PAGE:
Glandular fever sidelined Eimear Scally for most of 2016 but the Cork forward is back and in flying form. She spoke to KIERAN McCARTHY ahead of Saturday’s league final
EIMEAR Scally is quickly making up for lost time.
After a double All-Ireland winning year in 2015 at both senior and minor level, the latter as captain, big things were expected of the Eire Óg club-woman in 2016.
But in December of 2015 she was struck down with glandular fever that knocked the wind out of her sails for almost nine months.
Scally still picked up an All-Ireland senior winner’s medal last season, coming on in the final against Dublin, but she hadn’t fully shaken off the viral infection.
These days, the Kilcrea, Ovens woman is flying fit in the Cork attack, she racked up 1-3 from play in the Lidl Ladies NFL Division 1 semi-final win against Dublin and she’s fulfilling the potential she’s always showed.
‘I got glandular fever in December 2015,’ she recalled.
‘My sister had it before and I knew I had it. I got up one morning and my throat was just huge. I knew it wasn’t your normal throat infection, but look, worse things can happen too.
‘I went back playing a small bit in the league last year, around March, for the last round, the semi-final and the final, but I had to take more time out after that because it knocked me completely again.
‘I went back way too early, to be honest.
‘It kept me out then until August so it pretty much knocked me out from December to August. But even when I was training with Cork in August I still wasn’t myself coming up to the All-Ireland final.
‘I was fine doing bits and pieces but I didn’t have the energy for any activities. I could do a bit but it would take me two days to feel somewhat normal again.
‘It was November, December where I started to feel 100 per cent again, that I knew it was out of my system.’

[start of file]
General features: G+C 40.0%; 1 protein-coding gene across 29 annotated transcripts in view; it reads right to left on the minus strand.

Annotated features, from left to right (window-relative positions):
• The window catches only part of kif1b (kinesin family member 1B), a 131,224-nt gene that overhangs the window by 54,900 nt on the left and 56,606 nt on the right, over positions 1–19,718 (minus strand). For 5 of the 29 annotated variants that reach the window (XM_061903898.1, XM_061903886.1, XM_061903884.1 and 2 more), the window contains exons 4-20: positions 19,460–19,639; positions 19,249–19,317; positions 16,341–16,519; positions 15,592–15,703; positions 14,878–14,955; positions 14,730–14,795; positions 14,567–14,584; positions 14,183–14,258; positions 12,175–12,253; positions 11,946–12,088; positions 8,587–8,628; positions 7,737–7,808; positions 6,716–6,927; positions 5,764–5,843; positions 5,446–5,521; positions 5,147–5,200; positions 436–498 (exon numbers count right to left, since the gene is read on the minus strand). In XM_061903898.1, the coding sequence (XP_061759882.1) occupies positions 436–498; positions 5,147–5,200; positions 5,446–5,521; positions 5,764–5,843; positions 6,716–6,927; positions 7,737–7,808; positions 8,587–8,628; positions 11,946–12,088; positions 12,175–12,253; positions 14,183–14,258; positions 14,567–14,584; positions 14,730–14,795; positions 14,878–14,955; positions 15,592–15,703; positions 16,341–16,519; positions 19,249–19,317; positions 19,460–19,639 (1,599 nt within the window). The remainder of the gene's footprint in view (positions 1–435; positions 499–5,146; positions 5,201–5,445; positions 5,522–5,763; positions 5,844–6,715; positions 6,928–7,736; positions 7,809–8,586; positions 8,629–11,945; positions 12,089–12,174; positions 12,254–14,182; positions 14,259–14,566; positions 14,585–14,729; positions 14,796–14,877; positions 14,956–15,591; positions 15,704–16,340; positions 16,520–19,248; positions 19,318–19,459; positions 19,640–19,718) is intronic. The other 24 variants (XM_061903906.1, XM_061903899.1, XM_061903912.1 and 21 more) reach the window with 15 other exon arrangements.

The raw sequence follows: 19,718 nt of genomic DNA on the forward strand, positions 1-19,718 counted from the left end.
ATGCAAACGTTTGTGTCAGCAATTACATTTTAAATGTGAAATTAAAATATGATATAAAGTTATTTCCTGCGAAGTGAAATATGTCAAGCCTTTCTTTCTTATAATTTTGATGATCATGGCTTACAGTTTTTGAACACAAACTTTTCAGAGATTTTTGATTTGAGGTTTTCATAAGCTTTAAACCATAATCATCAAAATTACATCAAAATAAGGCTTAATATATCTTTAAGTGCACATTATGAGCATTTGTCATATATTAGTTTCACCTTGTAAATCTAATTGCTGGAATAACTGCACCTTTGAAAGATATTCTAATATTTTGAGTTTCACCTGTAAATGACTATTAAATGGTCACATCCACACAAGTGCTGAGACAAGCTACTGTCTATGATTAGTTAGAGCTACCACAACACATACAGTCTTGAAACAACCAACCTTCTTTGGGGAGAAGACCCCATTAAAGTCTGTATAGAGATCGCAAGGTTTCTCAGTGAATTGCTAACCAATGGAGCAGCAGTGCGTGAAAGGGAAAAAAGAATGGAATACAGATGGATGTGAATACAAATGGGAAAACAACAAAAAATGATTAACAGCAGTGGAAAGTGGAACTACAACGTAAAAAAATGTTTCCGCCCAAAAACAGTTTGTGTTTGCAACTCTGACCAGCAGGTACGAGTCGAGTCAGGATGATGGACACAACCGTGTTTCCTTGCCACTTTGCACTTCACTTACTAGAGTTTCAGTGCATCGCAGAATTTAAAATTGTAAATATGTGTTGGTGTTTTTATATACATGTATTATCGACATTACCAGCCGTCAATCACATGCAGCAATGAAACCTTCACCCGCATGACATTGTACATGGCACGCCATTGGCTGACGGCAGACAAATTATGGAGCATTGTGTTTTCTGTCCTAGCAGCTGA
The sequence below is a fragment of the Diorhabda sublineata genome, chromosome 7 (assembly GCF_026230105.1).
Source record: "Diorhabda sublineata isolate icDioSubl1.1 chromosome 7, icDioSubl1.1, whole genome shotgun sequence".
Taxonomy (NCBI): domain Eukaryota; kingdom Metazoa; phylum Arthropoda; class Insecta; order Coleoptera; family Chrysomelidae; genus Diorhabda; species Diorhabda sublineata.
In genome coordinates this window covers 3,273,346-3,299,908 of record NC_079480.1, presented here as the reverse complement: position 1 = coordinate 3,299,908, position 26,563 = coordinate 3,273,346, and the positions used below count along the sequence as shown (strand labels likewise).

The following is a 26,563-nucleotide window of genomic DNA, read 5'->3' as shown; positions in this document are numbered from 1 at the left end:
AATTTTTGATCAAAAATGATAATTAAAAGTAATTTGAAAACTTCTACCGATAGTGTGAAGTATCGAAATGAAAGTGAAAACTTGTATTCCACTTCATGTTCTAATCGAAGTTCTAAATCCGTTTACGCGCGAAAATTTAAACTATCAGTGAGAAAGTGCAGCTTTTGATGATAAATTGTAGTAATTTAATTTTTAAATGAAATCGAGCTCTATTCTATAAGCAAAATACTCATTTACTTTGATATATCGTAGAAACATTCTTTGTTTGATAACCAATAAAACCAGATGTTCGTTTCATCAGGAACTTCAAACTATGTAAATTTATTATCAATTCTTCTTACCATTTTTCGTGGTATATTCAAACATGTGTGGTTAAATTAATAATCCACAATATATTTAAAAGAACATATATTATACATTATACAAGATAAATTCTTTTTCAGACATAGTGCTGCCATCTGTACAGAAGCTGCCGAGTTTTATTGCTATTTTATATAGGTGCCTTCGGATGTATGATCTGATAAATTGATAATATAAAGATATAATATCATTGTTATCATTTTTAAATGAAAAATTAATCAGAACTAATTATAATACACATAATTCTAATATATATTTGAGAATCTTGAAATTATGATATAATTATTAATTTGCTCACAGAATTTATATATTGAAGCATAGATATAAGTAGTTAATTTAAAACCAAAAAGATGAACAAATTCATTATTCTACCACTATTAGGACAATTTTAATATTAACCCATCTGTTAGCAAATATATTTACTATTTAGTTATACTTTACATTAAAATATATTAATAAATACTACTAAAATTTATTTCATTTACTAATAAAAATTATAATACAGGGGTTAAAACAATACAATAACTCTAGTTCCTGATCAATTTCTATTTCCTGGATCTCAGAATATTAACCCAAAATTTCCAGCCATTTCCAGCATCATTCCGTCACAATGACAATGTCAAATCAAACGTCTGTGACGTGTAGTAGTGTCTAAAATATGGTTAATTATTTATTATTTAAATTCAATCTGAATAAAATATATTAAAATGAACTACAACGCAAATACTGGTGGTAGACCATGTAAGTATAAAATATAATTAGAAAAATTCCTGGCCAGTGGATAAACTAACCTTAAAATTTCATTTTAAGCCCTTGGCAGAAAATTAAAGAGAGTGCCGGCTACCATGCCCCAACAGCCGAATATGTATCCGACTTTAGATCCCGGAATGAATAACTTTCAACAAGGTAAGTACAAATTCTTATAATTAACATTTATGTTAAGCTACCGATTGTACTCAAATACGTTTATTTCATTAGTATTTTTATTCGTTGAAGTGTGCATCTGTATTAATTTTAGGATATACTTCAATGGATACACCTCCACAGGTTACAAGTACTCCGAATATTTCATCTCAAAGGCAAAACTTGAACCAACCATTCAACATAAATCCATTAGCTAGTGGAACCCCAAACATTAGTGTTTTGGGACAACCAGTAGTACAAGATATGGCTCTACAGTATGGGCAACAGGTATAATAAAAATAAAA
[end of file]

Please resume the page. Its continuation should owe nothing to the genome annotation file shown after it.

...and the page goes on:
Coming off the back of her 2015 heroics, Scally was ready to kick on and impress the new manager, Ephie Fitzgerald, who has described her as ‘a super player, very difficult to mark’.
Instead, she was only able to provide flashes of the talent that saw her, as a minor, come on in the 2014 All-Ireland senior final and score the goal that inspired that famous ten-point Rebel comeback against the Dubs.
‘It was just annoying last year, going to training and standing on the sideline and having to watch on,’ she admitted.
‘But I went straight into UL training at the start of October last year and that’s really helped me with Cork this year. I’m so much happier with myself now, being fit and being able to play a full game.
‘I’m after nailing down a position – well, as much as you can expect to – so things are going well now.’
She has three senior All-Ireland medals to her name and she’s still only 20 years old.
Her first year as minor, 2014, saw her brought into the senior panel, too. She went on, as a sub, to score that goal against Dublin in the senior decider in Croke Park – and legend will recall how she swayed the management team’s mind that day. They wanted to bring her on in the half-forward line. Showing the confidence of youth she pushed to be put in corner forward and said, ‘I will get you a goal.’ She did. And Cork won.